Because I , J are swapped by the real symmetry of C P 2 , ( x : y : z ) ( x ¯ : y ¯ : z ¯ ) , it will suffice to discuss mostly I. An isotropic line L through I has the equation x + i y = u 0 z for some u 0 C ; using standard identifications C R 2 { ( x : y : 1 ) : x , y R } C P 2 , the complex number u 0 = x 0 + i y 0 is understood to represent the point ( x 0 : y 0 : 1 ) where L meets the real plane. (For heuristic purposes, we sometimes regard the ideal line I J ¯ : z = 0 as isotropic, but it does not represent a point in the real plane R P 2 .)
In homogeneous isotropic coordinates u = x + i y , v = x i y , w = z on C P 2 , the line L has the equation u = u 0 w , but we will mostly use the non-homogeneous equation u = u 0 for the affine line L { I } . Isotropic projection π = π I (“from I onto the real plane”) sends each point of L { I } to u 0 .
The Riemann–Hurwitz formula for a branched covering π : K L of compact Riemann surfaces of genus g ( K ) and g ( L ) is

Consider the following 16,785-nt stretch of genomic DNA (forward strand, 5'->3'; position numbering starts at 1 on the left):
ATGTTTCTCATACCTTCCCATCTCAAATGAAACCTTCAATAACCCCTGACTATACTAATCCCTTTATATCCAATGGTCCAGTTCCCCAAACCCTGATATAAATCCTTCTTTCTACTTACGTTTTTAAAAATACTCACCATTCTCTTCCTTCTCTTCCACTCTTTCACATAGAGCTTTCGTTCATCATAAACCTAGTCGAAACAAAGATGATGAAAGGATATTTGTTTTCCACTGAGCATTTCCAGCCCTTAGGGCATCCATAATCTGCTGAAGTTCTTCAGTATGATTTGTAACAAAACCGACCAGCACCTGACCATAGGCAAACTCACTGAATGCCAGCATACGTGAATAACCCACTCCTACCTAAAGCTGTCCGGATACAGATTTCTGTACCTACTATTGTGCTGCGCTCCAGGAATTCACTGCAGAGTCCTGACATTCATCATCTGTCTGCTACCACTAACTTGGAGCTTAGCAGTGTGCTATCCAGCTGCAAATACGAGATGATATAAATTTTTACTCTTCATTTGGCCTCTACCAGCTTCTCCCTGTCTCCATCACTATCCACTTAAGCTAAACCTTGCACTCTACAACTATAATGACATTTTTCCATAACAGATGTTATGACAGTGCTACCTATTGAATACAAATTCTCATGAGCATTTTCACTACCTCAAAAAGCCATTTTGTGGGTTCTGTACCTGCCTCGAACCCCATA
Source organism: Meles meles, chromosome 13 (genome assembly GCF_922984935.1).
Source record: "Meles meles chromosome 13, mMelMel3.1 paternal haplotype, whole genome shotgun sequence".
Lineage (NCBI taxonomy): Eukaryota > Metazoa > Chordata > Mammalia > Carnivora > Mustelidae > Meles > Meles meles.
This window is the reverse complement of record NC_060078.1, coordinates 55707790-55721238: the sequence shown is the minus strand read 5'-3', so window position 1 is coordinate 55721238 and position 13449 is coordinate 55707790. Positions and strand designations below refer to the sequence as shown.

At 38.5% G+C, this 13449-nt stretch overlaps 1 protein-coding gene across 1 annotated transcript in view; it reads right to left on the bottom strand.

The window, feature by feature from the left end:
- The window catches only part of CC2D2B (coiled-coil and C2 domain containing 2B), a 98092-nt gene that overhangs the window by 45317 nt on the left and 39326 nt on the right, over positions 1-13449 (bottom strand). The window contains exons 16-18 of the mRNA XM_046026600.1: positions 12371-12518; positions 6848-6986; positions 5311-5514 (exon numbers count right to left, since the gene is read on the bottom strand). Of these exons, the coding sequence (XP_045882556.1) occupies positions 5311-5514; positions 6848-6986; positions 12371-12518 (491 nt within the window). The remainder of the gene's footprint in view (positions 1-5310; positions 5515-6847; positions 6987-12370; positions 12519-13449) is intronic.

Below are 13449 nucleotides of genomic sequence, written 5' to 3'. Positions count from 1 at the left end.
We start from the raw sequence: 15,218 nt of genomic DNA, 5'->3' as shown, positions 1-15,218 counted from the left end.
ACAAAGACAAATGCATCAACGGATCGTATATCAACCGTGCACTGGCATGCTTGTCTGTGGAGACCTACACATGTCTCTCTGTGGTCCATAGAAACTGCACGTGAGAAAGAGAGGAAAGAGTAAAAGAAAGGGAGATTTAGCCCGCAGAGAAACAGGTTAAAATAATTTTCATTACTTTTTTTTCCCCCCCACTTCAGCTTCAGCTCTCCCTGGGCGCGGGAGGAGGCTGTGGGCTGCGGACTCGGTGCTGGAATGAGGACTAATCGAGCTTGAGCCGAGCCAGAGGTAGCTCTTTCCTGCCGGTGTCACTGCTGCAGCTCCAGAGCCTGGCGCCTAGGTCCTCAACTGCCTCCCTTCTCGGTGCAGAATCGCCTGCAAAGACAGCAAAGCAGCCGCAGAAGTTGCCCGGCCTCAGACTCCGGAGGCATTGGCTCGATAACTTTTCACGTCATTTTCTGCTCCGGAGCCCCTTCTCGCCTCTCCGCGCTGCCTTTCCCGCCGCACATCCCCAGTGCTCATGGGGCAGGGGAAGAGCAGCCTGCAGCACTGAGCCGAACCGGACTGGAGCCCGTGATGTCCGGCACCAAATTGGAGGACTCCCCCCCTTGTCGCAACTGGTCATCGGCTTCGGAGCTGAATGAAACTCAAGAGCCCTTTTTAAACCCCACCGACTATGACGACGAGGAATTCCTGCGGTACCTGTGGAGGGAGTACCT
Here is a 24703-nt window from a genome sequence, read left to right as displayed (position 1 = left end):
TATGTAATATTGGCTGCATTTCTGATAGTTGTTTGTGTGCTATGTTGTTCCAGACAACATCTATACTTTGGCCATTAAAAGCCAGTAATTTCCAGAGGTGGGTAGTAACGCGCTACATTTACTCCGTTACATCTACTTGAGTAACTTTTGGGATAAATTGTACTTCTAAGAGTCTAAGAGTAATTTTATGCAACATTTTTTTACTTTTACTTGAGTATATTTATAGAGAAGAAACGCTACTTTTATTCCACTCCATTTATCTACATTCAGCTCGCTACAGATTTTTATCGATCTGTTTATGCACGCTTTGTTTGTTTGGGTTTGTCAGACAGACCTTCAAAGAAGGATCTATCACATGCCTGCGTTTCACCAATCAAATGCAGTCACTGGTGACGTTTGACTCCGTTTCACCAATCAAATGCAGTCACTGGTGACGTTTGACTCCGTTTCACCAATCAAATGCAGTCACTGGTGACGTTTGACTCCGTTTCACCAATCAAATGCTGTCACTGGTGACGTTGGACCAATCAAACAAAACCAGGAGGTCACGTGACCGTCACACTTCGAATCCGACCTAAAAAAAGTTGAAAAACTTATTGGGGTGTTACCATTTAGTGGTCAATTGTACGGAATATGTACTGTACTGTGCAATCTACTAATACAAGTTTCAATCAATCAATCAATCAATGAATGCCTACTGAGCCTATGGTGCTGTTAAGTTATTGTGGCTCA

g ( K ) = 1 + deg ( π ) ( g ( L ) 1 ) + 1 2 b P ( π ) .
Here, b P ( π ) : = ( mult P ( π ) 1 ) denotes the branching number of π at P [24] (so b P ( π ) = 0 for all but finitely many points, b P ( π ) = 1 for simple ramification points, etc.).
The total branching number of π is denoted B ( π ) : = b P ( π ) . In the case of a meromorphic function, π : K C ^ , solving for B in the Riemann–Hurwitz formula with g ( L ) = g ( C ^ ) = 0 gives B ( π ) = 2 ( deg ( π ) + g ( K ) 1 ) .
Returning to algebraic curves, Definition 1 identifies the foci of 0 = f ( x , y ) = k ( u , v ) with branch points of π : K C ^ —projection from the circular point I. Then B ( π ) is the number of foci (counted with multiplicity), which the above formula may therefore be used to determine.
For this purpose, we consider the multiplicity  m = μ I ( K ) of I with respect to the corresponding projective curve K, e.g., K is circular when m 1 and bicircular when m 2 . Then, the projection π has degree deg ( π ) = max u | π 1 ( u ) | = deg ( K ) μ I ( K ) = d m .